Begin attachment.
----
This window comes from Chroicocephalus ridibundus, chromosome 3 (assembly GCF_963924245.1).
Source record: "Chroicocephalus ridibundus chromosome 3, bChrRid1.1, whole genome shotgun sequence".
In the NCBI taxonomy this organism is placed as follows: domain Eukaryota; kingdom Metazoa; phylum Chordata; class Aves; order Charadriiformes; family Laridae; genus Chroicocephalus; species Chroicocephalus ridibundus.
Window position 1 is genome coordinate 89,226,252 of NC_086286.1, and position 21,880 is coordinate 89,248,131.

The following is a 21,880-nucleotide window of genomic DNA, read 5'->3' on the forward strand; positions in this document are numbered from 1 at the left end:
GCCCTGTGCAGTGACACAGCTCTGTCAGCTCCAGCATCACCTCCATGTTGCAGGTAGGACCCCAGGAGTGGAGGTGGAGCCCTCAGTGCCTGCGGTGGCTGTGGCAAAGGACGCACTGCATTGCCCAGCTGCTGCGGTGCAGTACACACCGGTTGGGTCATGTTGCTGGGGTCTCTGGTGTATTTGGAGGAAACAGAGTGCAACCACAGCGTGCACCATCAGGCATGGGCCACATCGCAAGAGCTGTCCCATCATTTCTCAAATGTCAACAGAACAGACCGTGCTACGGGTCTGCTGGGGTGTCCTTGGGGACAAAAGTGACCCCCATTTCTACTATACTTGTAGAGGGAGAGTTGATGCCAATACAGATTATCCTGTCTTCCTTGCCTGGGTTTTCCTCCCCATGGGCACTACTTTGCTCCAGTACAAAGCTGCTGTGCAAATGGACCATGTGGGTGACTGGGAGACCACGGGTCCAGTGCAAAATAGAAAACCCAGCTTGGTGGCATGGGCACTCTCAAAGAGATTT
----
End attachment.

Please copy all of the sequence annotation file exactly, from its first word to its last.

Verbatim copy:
This window comes from Chroicocephalus ridibundus, chromosome 3 (assembly GCF_963924245.1).
Source record: "Chroicocephalus ridibundus chromosome 3, bChrRid1.1, whole genome shotgun sequence".
In the NCBI taxonomy this organism is placed as follows: domain Eukaryota; kingdom Metazoa; phylum Chordata; class Aves; order Charadriiformes; family Laridae; genus Chroicocephalus; species Chroicocephalus ridibundus.
Window position 1 is genome coordinate 89,226,252 of NC_086286.1, and position 21,880 is coordinate 89,248,131.

The following is a 21,880-nucleotide window of genomic DNA, read 5'->3' on the forward strand; positions in this document are numbered from 1 at the left end:
GCCCTGTGCAGTGACACAGCTCTGTCAGCTCCAGCATCACCTCCATGTTGCAGGTAGGACCCCAGGAGTGGAGGTGGAGCCCTCAGTGCCTGCGGTGGCTGTGGCAAAGGACGCACTGCATTGCCCAGCTGCTGCGGTGCAGTACACACCGGTTGGGTCATGTTGCTGGGGTCTCTGGTGTATTTGGAGGAAACAGAGTGCAACCACAGCGTGCACCATCAGGCATGGGCCACATCGCAAGAGCTGTCCCATCATTTCTCAAATGTCAACAGAACAGACCGTGCTACGGGTCTGCTGGGGTGTCCTTGGGGACAAAAGTGACCCCCATTTCTACTATACTTGTAGAGGGAGAGTTGATGCCAATACAGATTATCCTGTCTTCCTTGCCTGGGTTTTCCTCCCCATGGGCACTACTTTGCTCCAGTACAAAGCTGCTGTGCAAATGGACCATGTGGGTGACTGGGAGACCACGGGTCCAGTGCAAAATAGAAAACCCAGCTTGGTGGCATGGGCACTCTCAAAGAGATTT